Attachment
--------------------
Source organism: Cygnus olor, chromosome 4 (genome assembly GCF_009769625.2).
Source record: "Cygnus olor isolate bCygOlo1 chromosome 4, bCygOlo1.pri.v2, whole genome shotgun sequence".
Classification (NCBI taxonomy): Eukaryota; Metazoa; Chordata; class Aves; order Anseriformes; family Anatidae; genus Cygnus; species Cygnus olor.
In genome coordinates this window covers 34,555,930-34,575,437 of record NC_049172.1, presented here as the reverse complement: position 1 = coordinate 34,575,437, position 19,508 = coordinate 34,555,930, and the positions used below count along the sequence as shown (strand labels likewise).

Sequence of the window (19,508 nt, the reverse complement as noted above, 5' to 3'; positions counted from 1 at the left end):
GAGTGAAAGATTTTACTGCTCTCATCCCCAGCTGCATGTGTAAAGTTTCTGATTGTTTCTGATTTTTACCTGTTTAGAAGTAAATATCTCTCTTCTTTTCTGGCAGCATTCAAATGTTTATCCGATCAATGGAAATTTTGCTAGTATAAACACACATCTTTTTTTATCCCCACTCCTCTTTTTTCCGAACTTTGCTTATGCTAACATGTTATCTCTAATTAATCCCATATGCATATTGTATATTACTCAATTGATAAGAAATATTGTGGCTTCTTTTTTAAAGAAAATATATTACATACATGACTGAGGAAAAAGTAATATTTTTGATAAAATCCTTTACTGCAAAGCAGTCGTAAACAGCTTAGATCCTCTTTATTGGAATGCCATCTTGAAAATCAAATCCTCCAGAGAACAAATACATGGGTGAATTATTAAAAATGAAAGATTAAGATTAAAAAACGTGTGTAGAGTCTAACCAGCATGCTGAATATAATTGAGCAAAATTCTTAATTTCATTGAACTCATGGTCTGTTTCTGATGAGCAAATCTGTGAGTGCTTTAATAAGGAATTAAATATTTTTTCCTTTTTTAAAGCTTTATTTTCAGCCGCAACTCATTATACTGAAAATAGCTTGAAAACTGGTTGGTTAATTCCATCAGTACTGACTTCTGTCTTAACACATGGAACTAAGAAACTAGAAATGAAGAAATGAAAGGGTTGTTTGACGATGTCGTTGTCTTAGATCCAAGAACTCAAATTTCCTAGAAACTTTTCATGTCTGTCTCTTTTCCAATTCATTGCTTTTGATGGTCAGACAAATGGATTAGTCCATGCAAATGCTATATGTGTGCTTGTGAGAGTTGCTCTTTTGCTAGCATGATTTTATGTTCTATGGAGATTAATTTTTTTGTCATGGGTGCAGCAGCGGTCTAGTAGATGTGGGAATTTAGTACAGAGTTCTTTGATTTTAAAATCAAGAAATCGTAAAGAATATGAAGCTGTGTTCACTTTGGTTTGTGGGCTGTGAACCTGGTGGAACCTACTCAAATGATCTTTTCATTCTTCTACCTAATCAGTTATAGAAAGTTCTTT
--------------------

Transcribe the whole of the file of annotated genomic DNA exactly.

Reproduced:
Source organism: Cygnus olor, chromosome 4 (genome assembly GCF_009769625.2).
Source record: "Cygnus olor isolate bCygOlo1 chromosome 4, bCygOlo1.pri.v2, whole genome shotgun sequence".
Classification (NCBI taxonomy): Eukaryota; Metazoa; Chordata; class Aves; order Anseriformes; family Anatidae; genus Cygnus; species Cygnus olor.
In genome coordinates this window covers 34,555,930-34,575,437 of record NC_049172.1, presented here as the reverse complement: position 1 = coordinate 34,575,437, position 19,508 = coordinate 34,555,930, and the positions used below count along the sequence as shown (strand labels likewise).

Sequence of the window (19,508 nt, the reverse complement as noted above, 5' to 3'; positions counted from 1 at the left end):
GAGTGAAAGATTTTACTGCTCTCATCCCCAGCTGCATGTGTAAAGTTTCTGATTGTTTCTGATTTTTACCTGTTTAGAAGTAAATATCTCTCTTCTTTTCTGGCAGCATTCAAATGTTTATCCGATCAATGGAAATTTTGCTAGTATAAACACACATCTTTTTTTATCCCCACTCCTCTTTTTTCCGAACTTTGCTTATGCTAACATGTTATCTCTAATTAATCCCATATGCATATTGTATATTACTCAATTGATAAGAAATATTGTGGCTTCTTTTTTAAAGAAAATATATTACATACATGACTGAGGAAAAAGTAATATTTTTGATAAAATCCTTTACTGCAAAGCAGTCGTAAACAGCTTAGATCCTCTTTATTGGAATGCCATCTTGAAAATCAAATCCTCCAGAGAACAAATACATGGGTGAATTATTAAAAATGAAAGATTAAGATTAAAAAACGTGTGTAGAGTCTAACCAGCATGCTGAATATAATTGAGCAAAATTCTTAATTTCATTGAACTCATGGTCTGTTTCTGATGAGCAAATCTGTGAGTGCTTTAATAAGGAATTAAATATTTTTTCCTTTTTTAAAGCTTTATTTTCAGCCGCAACTCATTATACTGAAAATAGCTTGAAAACTGGTTGGTTAATTCCATCAGTACTGACTTCTGTCTTAACACATGGAACTAAGAAACTAGAAATGAAGAAATGAAAGGGTTGTTTGACGATGTCGTTGTCTTAGATCCAAGAACTCAAATTTCCTAGAAACTTTTCATGTCTGTCTCTTTTCCAATTCATTGCTTTTGATGGTCAGACAAATGGATTAGTCCATGCAAATGCTATATGTGTGCTTGTGAGAGTTGCTCTTTTGCTAGCATGATTTTATGTTCTATGGAGATTAATTTTTTTGTCATGGGTGCAGCAGCGGTCTAGTAGATGTGGGAATTTAGTACAGAGTTCTTTGATTTTAAAATCAAGAAATCGTAAAGAATATGAAGCTGTGTTCACTTTGGTTTGTGGGCTGTGAACCTGGTGGAACCTACTCAAATGATCTTTTCATTCTTCTACCTAATCAGTTATAGAAAGTTCTTT